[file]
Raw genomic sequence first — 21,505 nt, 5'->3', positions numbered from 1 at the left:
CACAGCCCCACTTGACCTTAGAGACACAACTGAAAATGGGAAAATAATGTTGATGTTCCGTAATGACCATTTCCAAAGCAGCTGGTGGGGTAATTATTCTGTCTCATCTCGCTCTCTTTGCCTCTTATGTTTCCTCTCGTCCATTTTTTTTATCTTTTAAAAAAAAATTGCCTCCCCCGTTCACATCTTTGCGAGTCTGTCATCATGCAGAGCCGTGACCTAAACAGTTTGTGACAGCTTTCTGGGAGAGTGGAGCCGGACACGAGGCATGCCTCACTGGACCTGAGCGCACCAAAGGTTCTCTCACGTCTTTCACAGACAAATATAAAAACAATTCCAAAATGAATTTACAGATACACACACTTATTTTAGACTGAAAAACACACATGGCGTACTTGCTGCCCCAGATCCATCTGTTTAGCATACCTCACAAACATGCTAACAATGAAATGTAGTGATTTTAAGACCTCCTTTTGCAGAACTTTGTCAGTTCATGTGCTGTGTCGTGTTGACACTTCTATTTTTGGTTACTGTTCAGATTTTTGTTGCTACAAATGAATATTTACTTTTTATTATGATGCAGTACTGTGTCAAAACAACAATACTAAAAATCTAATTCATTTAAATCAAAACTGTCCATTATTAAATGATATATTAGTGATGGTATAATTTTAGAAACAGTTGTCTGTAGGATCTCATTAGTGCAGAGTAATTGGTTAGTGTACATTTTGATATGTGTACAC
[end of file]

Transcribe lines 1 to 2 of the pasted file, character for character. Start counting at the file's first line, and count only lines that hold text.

Raw genomic sequence first — 21,505 nt, 5'->3', positions numbered from 1 at the left:
CACAGCCCCACTTGACCTTAGAGACACAACTGAAAATGGGAAAATAATGTTGATGTTCCGTAATGACCATTTCCAAAGCAGCTGGTGGGGTAATTATTCTGTCTCATCTCGCTCTCTTTGCCTCTTATGTTTCCTCTCGTCCATTTTTTTTATCTTTTAAAAAAAAATTGCCTCCCCCGTTCACATCTTTGCGAGTCTGTCATCATGCAGAGCCGTGACCTAAACAGTTTGTGACAGCTTTCTGGGAGAGTGGAGCCGGACACGAGGCATGCCTCACTGGACCTGAGCGCACCAAAGGTTCTCTCACGTCTTTCACAGACAAATATAAAAACAATTCCAAAATGAATTTACAGATACACACACTTATTTTAGACTGAAAAACACACATGGCGTACTTGCTGCCCCAGATCCATCTGTTTAGCATACCTCACAAACATGCTAACAATGAAATGTAGTGATTTTAAGACCTCCTTTTGCAGAACTTTGTCAGTTCATGTGCTGTGTCGTGTTGACACTTCTATTTTTGGTTACTGTTCAGATTTTTGTTGCTACAAATGAATATTTACTTTTTATTATGATGCAGTACTGTGTCAAAACAACAATACTAAAAATCTAATTCATTTAAATCAAAACTGTCCATTATTAAATGATATATTAGTGATGGTATAATTTTAGAAACAGTTGTCTGTAGGATCTCATTAGTGCAGAGTAATTGGTTAGTGTACATTTTGATATGTGTACAC